Lubicon still waiting on 60-year-old land claim

By Christie Tucker

Lubicon natives and their supporters gathered Oct. 3 in front of Parliament Hill to protest a 60-year delay in the establishment of land rights agreed to by the federal government.

The Lubicon have been fighting for reserve lands around Lubicon Lake that were allegedly promised in 1939, but have never been received. The current round of negotiations have been underway since July 1998. Ed Bianchi, National Coordinator for the Aboriginal Rights Coalition, said that the Alberta Lubicon are living in third-world conditions, with no running water and overcrowded, sub-standard housing.

Ten years ago, Bianchi said, the Lubicon suffered the worst outbreak of tuberculosis in Canada since World War II. As a result, the Canadian government has been criticized for breaches of human rights by the international community, most notably by the United Nations.

Right now, land rights negotiations involve ongoing discussions around costs and responsibility for the reserve lands.

Once negotiations do conclude, development of the reserve will be managed by the Lubicon, with the federal government funding construction and job creation. Bianchi believes once the reserve is constructed, it will substantially raise the standard of living for the Lubicon.

"It will elevate the Lubicon from sub-standard living conditions to ones we as non-aboriginal middle-class take for granted," said Bianchi.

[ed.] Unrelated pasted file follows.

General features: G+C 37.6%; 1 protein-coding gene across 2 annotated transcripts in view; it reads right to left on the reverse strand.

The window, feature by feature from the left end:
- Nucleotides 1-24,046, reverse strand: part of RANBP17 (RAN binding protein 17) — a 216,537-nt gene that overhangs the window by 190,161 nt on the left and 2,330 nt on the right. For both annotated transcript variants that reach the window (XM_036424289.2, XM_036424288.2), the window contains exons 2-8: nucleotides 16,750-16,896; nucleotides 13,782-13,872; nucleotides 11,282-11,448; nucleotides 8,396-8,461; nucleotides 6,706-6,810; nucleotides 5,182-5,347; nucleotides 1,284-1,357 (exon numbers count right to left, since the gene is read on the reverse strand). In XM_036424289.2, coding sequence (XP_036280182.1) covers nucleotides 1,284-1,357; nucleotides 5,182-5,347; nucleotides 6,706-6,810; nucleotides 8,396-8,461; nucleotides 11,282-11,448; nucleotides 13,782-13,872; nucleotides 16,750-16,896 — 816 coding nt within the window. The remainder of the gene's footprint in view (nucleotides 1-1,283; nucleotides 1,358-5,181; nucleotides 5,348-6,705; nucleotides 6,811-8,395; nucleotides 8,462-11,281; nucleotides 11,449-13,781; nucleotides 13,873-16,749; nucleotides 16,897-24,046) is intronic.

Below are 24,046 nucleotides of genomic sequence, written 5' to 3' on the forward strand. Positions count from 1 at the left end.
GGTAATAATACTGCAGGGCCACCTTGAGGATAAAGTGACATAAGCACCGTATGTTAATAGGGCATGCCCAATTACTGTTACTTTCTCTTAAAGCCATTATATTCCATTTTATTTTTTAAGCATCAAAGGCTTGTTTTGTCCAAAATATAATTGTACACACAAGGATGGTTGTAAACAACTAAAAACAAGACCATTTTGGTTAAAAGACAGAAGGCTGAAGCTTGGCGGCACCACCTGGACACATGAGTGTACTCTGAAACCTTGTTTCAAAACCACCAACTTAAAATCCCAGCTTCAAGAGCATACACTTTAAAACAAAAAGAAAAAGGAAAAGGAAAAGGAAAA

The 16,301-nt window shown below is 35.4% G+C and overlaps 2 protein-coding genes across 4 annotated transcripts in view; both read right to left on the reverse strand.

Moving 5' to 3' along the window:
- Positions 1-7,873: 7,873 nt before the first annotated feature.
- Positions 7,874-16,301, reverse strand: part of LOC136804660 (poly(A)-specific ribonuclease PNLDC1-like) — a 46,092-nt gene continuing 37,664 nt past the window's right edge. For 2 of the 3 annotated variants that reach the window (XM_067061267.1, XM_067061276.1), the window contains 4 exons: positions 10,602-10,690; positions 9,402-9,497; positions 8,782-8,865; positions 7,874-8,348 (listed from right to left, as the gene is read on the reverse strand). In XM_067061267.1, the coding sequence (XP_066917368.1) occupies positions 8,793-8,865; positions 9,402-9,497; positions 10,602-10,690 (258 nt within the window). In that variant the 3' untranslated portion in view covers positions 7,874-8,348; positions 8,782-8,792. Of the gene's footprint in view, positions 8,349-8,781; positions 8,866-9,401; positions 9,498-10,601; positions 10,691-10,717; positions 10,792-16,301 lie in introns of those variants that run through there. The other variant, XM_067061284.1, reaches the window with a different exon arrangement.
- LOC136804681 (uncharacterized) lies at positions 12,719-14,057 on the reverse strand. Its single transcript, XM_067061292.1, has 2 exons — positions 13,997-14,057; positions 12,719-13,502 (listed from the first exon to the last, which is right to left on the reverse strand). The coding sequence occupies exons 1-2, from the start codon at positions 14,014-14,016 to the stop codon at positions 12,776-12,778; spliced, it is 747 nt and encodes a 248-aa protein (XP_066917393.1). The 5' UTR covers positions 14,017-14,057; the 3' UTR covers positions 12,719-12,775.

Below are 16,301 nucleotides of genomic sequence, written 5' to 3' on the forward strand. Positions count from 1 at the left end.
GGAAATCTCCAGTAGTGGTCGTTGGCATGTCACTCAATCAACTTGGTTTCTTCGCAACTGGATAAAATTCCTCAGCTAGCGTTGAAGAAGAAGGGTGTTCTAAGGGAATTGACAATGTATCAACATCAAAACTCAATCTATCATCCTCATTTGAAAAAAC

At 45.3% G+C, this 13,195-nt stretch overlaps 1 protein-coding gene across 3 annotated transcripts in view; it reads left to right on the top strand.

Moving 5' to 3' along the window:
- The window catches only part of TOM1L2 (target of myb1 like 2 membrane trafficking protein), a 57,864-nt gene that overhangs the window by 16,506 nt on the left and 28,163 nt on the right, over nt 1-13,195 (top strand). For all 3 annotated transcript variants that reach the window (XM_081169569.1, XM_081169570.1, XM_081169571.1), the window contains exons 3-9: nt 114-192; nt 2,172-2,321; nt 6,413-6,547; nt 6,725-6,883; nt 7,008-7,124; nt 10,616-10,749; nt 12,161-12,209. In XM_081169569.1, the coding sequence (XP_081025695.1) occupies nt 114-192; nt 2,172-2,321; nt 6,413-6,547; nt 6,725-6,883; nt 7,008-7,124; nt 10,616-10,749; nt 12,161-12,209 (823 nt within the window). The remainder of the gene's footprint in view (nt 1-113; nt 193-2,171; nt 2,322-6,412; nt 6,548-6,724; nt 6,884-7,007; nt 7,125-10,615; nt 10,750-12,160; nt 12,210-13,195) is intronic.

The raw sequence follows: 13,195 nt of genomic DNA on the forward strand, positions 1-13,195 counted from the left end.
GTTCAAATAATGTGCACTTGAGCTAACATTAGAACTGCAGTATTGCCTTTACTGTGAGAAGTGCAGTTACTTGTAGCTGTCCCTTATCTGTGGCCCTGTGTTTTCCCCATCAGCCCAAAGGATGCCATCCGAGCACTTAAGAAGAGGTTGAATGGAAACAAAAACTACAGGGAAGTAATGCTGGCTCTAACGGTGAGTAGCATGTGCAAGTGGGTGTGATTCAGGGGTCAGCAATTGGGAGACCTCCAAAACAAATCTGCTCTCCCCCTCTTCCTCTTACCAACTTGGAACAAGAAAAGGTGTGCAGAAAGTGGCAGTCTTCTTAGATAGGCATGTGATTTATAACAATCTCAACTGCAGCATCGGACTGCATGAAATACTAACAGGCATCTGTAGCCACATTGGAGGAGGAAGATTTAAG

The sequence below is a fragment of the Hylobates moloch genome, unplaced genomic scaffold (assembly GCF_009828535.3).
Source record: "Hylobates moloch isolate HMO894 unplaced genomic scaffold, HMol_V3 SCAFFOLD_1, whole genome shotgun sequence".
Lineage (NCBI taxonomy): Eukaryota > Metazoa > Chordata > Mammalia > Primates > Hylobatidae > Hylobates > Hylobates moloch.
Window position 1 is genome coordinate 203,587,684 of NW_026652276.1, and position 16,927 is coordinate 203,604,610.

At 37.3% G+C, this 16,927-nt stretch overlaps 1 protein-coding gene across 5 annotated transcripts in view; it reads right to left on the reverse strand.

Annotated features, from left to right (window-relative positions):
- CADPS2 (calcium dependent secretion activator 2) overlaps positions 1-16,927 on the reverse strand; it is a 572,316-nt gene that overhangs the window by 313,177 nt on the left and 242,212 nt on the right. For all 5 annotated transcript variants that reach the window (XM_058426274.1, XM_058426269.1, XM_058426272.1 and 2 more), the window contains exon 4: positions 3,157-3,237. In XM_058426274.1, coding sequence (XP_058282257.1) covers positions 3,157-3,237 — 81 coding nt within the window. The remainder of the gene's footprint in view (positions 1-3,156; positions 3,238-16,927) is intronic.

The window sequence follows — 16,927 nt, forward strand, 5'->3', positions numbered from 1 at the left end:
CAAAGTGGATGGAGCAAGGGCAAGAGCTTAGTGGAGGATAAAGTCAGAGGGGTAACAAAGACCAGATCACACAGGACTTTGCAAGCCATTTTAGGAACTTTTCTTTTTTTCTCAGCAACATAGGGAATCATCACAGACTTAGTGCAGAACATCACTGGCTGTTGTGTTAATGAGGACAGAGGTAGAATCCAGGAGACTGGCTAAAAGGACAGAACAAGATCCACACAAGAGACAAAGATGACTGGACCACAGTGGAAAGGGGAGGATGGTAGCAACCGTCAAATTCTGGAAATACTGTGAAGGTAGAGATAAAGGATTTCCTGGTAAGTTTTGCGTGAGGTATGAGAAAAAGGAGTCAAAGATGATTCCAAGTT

The Lubicon claim to land around their traditional home, north-east of Peace River, is only one of 100 native land claims the federal government is currently dealing with.

"We want to resolve this land claim, but they’re complicated matters," said Glenn Luff, a spokesperson for Indian and Northern Affairs Canada.

"In return for a 254 square km reserve, we’re willing to give [the government] legal access to 10,000 square km," said Bianchi. "That’s not anything near to an unreasonable deal."

The federal government must negotiate with the province as well as the Lubicon on issues of compensation. Luff is hopeful that discussions will be concluded soon, and he reported that Indian Affairs minister Robert Nault is very optimistic. Nault has not seen the Lubicon on the land, but Luff said that former minister Jane Stewart visited the lake in June 1999.

"The Lubicon live on very resource-rich land," said Bianchi. "Ask yourself if that’s an issue."

The federal government has made a request that the Lubicon give up treaty rights as a condition of the settlement, which the group is not ready to do.

"We’re not willing to play the government’s racist game, and we’re still waiting," said Bianchi.


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